Hoping for an upset

Mirco Müller: “I’d love to play against Canada”

01.01.2014
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Mirco Müller is one of the top players on the Swiss U20 national team. Photo: Andre Ringuette / HHOF-IIHF Images

MALMÖ – Switzerland has proven once again that it can be an easy-to-beat underdog and a potential surprise team at the same time at the IIHF World Junior Championship.

The Swiss U20 national team has recovered from a 7-1 defeat against Russia to reach the quarter-finals, earning a tight 3-2 victory over newly promoted Norway and defeating Finland 4-3 in shootout.

Despite the win that materialized thanks to the Finns’ inability to score a goal in six penalty shot attempts, the Swiss ended the preliminary round where many had expected them to finish, in fourth place behind Sweden, Finland and Russia.

“We had a good start against Sweden [a 5-3 loss]. It was great to play in front of so many fans. We were motivated against the Russians, but after an okay beginning we played without passion,” Mirco Müller said about the early games

Müller – not related to coach Colin Muller and teammate Marco Müller – is one of the stars on the team, even though you wouldn’t necessarily get that impression from sitting down with him. Just as on the ice he’s a solid, down-to-earth young man, who makes a smart appearance, and not just because of the glasses he wears away from the rink. He’s a little bit like Nashville Predators star Roman Josi at his age. With a height of 190 cm (6’3”) paired with good hockey sense, he has the assets to become a good two-way defenceman at the international level.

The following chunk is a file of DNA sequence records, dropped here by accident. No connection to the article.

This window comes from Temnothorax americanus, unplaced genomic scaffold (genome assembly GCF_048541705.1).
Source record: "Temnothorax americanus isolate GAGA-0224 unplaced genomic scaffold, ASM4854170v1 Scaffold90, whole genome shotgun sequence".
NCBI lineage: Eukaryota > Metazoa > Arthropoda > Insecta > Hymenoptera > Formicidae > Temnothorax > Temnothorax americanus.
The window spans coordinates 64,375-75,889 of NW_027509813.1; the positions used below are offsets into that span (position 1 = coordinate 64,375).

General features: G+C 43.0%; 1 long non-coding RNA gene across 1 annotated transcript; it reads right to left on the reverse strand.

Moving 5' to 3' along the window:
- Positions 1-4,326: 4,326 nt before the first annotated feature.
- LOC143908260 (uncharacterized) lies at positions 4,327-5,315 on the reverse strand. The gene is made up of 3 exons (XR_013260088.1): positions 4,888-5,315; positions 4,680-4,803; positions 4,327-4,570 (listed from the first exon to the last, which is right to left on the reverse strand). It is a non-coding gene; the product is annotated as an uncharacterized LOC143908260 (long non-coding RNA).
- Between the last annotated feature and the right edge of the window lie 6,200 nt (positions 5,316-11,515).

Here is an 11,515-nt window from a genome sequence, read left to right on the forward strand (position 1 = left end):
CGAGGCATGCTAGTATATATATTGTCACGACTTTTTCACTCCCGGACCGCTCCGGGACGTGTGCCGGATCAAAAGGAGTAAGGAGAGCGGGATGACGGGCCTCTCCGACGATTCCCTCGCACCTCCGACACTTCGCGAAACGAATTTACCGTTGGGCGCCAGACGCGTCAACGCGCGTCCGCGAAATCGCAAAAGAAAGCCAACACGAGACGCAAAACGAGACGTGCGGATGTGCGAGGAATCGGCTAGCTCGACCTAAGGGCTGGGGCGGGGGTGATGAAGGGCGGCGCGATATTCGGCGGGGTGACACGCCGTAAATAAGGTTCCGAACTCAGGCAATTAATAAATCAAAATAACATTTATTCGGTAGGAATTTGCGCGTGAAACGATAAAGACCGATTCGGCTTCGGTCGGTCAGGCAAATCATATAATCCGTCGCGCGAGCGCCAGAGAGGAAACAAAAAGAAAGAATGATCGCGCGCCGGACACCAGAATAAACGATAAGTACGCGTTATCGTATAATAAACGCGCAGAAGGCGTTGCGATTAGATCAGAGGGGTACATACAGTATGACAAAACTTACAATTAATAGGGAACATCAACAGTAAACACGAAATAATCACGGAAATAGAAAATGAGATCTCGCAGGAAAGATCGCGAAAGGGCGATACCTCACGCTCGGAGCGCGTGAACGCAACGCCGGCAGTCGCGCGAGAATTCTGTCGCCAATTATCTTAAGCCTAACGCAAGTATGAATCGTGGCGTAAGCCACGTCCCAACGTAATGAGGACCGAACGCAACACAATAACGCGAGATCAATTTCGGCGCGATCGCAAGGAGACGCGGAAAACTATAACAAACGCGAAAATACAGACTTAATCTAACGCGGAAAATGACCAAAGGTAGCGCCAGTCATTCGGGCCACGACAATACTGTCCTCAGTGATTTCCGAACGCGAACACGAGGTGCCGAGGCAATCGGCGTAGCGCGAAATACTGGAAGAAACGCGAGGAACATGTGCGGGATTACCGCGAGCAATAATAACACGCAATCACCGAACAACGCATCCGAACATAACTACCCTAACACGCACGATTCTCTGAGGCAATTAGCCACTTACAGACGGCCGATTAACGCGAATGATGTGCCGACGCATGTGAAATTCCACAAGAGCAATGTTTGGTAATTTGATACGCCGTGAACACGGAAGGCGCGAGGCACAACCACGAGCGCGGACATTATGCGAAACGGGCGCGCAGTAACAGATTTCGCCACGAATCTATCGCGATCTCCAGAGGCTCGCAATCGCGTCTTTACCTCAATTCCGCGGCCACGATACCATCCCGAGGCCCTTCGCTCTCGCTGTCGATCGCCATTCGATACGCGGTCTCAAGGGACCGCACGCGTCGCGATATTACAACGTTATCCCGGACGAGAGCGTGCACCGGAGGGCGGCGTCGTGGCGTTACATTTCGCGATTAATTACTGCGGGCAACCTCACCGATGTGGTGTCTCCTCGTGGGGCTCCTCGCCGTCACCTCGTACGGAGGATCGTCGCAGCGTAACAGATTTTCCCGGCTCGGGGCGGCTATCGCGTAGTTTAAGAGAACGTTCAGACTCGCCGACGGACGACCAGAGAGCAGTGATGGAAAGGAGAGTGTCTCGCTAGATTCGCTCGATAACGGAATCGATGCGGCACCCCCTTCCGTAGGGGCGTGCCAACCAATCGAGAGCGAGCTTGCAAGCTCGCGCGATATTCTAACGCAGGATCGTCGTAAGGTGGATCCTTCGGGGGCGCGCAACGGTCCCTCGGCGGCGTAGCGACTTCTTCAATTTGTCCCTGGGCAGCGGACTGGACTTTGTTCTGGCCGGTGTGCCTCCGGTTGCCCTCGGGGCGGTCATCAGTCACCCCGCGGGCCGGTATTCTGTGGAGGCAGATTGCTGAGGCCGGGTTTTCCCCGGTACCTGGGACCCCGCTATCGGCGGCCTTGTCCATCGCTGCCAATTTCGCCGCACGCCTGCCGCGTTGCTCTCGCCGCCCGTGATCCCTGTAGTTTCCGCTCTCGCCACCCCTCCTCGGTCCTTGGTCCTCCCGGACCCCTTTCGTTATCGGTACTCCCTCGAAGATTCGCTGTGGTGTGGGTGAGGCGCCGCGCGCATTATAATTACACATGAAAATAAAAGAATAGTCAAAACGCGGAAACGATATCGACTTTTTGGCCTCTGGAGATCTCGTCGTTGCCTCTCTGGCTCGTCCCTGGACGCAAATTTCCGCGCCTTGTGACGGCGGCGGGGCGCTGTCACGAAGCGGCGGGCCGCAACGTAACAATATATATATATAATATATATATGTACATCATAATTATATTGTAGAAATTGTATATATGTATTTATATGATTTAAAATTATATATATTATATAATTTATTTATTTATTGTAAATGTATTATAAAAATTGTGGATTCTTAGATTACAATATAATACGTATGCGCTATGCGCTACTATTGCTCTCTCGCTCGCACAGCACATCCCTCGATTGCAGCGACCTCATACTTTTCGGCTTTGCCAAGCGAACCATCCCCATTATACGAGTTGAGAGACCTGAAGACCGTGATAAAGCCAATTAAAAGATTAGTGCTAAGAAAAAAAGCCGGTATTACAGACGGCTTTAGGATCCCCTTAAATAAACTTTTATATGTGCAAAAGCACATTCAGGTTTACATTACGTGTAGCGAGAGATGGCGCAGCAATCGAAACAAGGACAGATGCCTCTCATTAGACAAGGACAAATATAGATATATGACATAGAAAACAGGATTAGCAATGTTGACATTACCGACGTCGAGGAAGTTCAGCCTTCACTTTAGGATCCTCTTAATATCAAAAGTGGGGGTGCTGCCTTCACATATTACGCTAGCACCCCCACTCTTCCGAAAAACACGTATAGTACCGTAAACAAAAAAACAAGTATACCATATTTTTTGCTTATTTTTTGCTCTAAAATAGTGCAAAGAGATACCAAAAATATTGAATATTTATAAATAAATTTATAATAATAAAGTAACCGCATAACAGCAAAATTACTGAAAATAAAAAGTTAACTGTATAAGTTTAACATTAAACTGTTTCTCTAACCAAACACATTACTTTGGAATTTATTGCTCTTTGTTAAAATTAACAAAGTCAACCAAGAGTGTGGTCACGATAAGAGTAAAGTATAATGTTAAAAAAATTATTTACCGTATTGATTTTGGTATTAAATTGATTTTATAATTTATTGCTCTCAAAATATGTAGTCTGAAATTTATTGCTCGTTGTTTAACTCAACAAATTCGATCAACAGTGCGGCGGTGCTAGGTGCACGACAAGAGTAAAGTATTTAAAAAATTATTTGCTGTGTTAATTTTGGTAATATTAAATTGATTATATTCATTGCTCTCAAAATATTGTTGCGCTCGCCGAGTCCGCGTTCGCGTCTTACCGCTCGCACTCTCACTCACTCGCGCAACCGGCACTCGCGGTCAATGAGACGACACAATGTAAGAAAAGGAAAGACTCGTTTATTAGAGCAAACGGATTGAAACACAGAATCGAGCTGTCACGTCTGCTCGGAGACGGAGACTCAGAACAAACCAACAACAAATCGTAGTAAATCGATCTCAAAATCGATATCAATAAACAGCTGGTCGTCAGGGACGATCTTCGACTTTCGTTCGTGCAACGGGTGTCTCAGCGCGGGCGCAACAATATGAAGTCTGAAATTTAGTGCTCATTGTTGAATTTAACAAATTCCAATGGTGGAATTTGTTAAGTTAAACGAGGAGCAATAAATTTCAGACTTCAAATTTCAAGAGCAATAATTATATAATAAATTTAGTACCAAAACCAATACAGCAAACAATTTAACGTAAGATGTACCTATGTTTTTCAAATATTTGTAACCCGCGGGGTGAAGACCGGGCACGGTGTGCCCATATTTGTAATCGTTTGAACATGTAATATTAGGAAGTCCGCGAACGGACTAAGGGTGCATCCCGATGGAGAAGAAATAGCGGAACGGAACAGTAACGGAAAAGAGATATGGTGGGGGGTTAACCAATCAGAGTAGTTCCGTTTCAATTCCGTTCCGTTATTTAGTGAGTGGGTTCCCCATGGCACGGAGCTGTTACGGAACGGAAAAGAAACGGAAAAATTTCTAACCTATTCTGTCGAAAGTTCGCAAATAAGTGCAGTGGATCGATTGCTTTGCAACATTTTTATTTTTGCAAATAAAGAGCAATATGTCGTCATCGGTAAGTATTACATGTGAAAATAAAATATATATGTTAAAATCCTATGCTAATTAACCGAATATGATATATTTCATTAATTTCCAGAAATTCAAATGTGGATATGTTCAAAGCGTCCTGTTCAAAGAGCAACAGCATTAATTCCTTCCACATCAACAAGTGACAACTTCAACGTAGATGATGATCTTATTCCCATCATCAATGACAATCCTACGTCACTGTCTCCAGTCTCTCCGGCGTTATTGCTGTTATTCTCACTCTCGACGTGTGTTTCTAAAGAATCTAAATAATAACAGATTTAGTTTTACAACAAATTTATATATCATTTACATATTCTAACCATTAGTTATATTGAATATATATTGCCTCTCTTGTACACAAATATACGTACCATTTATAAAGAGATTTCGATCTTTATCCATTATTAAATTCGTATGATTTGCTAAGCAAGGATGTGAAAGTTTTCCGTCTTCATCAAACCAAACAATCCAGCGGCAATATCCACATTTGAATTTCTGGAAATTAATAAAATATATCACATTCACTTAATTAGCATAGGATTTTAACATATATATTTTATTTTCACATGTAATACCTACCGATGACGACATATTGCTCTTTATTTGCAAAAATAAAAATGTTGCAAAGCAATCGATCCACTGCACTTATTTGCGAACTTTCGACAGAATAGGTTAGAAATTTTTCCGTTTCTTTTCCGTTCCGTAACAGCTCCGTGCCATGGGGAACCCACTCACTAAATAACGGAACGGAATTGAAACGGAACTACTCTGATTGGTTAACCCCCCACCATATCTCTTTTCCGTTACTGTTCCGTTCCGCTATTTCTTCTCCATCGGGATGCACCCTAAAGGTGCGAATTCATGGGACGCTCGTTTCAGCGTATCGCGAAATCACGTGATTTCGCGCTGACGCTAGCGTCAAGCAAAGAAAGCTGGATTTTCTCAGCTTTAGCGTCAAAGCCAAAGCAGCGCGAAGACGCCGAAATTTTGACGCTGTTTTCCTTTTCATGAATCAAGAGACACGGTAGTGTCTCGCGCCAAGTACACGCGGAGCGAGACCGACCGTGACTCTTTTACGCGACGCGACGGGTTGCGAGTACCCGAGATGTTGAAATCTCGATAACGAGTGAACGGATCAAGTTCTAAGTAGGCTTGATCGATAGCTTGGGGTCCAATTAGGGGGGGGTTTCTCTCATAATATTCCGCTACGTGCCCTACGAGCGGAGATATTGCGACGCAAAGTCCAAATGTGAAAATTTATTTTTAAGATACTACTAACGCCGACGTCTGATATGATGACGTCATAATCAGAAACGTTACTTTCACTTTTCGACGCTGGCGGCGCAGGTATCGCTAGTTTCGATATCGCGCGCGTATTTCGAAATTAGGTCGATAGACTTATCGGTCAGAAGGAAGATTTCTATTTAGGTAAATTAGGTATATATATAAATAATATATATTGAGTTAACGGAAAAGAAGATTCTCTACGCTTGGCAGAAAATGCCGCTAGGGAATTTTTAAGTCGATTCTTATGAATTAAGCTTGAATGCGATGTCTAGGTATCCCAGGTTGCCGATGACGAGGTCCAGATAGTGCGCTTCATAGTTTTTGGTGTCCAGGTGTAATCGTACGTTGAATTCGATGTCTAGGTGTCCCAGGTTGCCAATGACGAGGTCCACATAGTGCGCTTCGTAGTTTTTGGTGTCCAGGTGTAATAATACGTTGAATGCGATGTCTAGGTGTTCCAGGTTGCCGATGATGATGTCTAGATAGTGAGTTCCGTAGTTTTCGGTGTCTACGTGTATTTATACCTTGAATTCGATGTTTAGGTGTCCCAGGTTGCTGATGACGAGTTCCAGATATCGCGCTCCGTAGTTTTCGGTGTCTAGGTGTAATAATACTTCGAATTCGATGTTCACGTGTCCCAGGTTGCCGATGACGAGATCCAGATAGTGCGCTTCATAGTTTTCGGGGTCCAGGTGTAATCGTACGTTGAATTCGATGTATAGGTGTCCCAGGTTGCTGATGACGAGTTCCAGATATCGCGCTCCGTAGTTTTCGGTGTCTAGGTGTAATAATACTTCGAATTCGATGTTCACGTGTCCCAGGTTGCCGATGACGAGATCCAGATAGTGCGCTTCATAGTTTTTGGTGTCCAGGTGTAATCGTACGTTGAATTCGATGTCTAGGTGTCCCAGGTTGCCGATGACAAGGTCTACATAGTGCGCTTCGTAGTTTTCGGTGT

“Sometimes you hear a joke in the locker room but I don’t think about the status,” the 18-year-old said about being the only first-round draft pick on his team. He was selected 18th overall by the San Jose Sharks last summer.

That’s not bad, considering that Müller doesn’t come from a hockey hotbed, and grew up playing multiple sports before joining a hockey club as a nine-year-old.

“I lived close to the ice rink so I often went skating and playing hockey with friends,” Müller said. “When I was nine I went to a practice with the club and I liked it. I think I profited from growing up with multiple sports.”

Although Winterthur is the city with the sixth-largest population in Switzerland, it does not fare well in the country’s most popular team sports, hockey and football, with the of top-tier clubs. It’s famous for a smaller sport in the country, handball, though. Müller played it all as a kid before starting focusing on hockey in his teenage years.